Brown County Art Colony
Over 250 restaurants, art galleries and studios welcome groups to Nashville—the home to the Brown County Art Colony. The winding streams and rolling hills of this beautiful region have inspired artists for over a century, and you’ll be able to walk the same trails that inspired these American masters. Painters began to converge in Brown County around the turn of the 20th century and dubbed it the “Beautiful Valley” for its natural features ideal for landscape depictions. The town’s most famous resident was T.C. Steele, a key member of the Hoosier Group of painters. His Midwestern landscapes are considered innovative approaches to depicting light and texture, and he became one of America’s most famous artists during the first decades of the 20th century. The combination of Steele’s fame and construction of more studios quickly made Nashville the arts destination it remains for groups today.
Your group can pass through the studios to see craftspeople at work and explore the same nature trails as those pioneering painters.
Also open is the T.C. Steele Historic Site, where visitors can walk through the artist’s own studio, see over 50 Hoosier Group paintings and walk through the grounds that inspired much of Steele’s own work. The Colony offers classes led by resident artists themselves, so your group can learn the basics of watercolors and woodcarving in workshops.
Consider lodging at the Artists Colony Inn, a charming Shaker-style bed and breakfast that services groups with hearty meals and quaint furnishings. The area is particularly popular in the fall, when the autumn colors make for beautiful backdrops for the many antique stores and galleries, and the county’s biking and hiking trails are recognized as some of the best in the country.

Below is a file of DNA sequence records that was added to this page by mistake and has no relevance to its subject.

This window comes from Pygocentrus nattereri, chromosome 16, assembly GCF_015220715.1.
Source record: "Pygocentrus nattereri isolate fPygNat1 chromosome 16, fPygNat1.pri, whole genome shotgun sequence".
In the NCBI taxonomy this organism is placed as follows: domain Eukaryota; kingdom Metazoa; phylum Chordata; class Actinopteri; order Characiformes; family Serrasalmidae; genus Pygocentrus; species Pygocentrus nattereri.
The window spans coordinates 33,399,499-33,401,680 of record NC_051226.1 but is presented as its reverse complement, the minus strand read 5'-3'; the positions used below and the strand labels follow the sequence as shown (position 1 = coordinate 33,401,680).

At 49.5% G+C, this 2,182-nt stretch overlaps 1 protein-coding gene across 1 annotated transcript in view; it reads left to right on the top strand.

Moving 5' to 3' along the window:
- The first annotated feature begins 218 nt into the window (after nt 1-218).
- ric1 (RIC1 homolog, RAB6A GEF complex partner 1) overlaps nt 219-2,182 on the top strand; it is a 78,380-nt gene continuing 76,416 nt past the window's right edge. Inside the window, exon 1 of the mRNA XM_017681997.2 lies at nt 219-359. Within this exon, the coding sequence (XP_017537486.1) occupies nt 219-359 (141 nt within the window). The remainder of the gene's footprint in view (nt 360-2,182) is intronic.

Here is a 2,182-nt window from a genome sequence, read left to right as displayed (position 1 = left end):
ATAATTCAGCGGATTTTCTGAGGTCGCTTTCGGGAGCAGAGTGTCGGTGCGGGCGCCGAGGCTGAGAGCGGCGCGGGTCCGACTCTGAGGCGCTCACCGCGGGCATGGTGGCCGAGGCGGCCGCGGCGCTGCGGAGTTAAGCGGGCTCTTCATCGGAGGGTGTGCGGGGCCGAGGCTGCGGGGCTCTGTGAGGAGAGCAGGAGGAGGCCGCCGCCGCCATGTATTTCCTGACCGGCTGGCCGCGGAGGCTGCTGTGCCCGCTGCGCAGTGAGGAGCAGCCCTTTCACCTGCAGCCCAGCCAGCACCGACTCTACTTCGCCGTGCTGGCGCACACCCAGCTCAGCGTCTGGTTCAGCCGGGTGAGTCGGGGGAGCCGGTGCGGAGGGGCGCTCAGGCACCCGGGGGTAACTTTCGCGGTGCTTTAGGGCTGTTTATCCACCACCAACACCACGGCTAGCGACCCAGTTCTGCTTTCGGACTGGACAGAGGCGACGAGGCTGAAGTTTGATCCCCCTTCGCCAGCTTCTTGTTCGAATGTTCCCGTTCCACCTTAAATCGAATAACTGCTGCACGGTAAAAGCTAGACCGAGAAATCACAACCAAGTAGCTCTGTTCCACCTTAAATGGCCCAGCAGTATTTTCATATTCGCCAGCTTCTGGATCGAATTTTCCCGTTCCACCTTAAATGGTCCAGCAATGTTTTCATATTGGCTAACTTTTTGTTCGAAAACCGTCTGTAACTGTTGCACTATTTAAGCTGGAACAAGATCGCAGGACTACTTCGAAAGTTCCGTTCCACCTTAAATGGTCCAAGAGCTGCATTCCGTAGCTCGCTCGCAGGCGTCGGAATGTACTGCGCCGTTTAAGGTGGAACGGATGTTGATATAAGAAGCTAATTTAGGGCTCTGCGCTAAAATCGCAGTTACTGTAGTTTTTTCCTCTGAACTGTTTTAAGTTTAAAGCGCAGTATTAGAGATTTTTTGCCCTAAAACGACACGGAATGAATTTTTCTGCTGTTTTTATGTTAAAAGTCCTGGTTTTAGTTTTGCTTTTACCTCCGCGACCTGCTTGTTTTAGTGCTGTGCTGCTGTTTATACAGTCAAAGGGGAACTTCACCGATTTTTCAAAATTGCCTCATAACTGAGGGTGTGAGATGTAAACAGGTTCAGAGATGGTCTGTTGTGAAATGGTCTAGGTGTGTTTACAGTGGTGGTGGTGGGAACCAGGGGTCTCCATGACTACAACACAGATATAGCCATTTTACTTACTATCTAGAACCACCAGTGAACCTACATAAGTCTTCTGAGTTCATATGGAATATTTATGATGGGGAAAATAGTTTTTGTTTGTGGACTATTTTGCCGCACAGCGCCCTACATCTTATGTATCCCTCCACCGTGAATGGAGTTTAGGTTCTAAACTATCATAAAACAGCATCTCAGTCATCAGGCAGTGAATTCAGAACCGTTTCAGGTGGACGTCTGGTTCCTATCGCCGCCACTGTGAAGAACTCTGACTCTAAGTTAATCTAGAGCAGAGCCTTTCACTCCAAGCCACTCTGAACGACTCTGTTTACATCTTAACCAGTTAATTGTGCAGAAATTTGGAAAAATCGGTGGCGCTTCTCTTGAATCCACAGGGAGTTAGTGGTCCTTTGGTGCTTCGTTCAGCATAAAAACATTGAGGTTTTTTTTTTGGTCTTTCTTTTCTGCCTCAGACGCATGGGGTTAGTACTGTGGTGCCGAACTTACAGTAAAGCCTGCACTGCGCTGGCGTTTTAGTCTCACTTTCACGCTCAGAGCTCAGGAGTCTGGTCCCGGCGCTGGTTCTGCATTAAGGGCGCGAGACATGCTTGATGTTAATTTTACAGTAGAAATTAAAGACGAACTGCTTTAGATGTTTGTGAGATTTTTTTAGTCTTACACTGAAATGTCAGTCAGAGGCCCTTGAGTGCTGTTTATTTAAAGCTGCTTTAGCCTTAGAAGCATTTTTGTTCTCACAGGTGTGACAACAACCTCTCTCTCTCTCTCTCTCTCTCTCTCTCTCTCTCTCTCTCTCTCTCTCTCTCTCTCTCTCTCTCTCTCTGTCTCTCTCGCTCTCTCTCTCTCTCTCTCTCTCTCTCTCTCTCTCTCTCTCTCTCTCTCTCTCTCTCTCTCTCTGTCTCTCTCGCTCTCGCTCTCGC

Your group can walk through idyllic streets and into the early 19th century when you visit New Harmony. This picturesque town along the Wabash River was established in 1814 as an extension of the New Harmony Society in Germany, which believed in a communal, Christian utopia. The settlement initially thrived, constructing 150 buildings and shipping handmade products across the nation. However, different philosophical factions would emerge, and the experiment was deemed a failure in 1827.
While the society didn’t last, many of the houses and public spaces remain as they did two centuries ago, and your group can tour the cabins, barns and shops of the Historic District that was once the settlement’s central hub. A walking tour offered at the Antheneum visitor center will guide your party through the preserved streets of the New Harmony settlement and explain communal life in what was then Indiana Territory.
Today, the town is a blend of these historical structures and modern architectural masterpieces, with the downtown area filled with afes, galleries and theaters perfect for a departure from the bustle of urban life. Visit Thrall’s Opera House, reenergize at a local coffee bar or mediate at the Cathedral Labyrinth. For more information, explore VisitNewHarmony.com.